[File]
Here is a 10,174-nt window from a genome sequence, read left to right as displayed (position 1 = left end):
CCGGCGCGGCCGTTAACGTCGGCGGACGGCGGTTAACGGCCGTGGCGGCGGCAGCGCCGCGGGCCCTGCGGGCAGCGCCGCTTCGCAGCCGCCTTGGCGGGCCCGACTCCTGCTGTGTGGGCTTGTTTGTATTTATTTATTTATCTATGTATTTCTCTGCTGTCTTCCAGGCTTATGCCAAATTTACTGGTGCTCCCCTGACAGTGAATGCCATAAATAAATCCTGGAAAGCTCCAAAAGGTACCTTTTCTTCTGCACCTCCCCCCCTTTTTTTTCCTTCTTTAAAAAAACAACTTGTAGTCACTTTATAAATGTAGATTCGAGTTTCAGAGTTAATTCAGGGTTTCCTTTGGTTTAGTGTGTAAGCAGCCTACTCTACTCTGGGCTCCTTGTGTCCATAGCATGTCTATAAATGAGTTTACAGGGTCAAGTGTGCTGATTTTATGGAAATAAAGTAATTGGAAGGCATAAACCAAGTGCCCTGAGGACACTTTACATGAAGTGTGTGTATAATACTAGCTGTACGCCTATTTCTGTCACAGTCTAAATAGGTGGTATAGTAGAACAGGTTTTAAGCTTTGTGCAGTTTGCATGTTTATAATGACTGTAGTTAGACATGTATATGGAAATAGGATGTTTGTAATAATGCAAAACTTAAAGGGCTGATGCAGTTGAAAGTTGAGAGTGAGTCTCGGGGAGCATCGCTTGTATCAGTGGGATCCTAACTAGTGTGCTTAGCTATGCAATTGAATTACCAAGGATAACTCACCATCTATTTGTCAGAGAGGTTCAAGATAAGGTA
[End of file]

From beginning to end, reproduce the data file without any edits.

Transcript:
Here is a 10,174-nt window from a genome sequence, read left to right as displayed (position 1 = left end):
CCGGCGCGGCCGTTAACGTCGGCGGACGGCGGTTAACGGCCGTGGCGGCGGCAGCGCCGCGGGCCCTGCGGGCAGCGCCGCTTCGCAGCCGCCTTGGCGGGCCCGACTCCTGCTGTGTGGGCTTGTTTGTATTTATTTATTTATCTATGTATTTCTCTGCTGTCTTCCAGGCTTATGCCAAATTTACTGGTGCTCCCCTGACAGTGAATGCCATAAATAAATCCTGGAAAGCTCCAAAAGGTACCTTTTCTTCTGCACCTCCCCCCCTTTTTTTTCCTTCTTTAAAAAAACAACTTGTAGTCACTTTATAAATGTAGATTCGAGTTTCAGAGTTAATTCAGGGTTTCCTTTGGTTTAGTGTGTAAGCAGCCTACTCTACTCTGGGCTCCTTGTGTCCATAGCATGTCTATAAATGAGTTTACAGGGTCAAGTGTGCTGATTTTATGGAAATAAAGTAATTGGAAGGCATAAACCAAGTGCCCTGAGGACACTTTACATGAAGTGTGTGTATAATACTAGCTGTACGCCTATTTCTGTCACAGTCTAAATAGGTGGTATAGTAGAACAGGTTTTAAGCTTTGTGCAGTTTGCATGTTTATAATGACTGTAGTTAGACATGTATATGGAAATAGGATGTTTGTAATAATGCAAAACTTAAAGGGCTGATGCAGTTGAAAGTTGAGAGTGAGTCTCGGGGAGCATCGCTTGTATCAGTGGGATCCTAACTAGTGTGCTTAGCTATGCAATTGAATTACCAAGGATAACTCACCATCTATTTGTCAGAGAGGTTCAAGATAAGGTA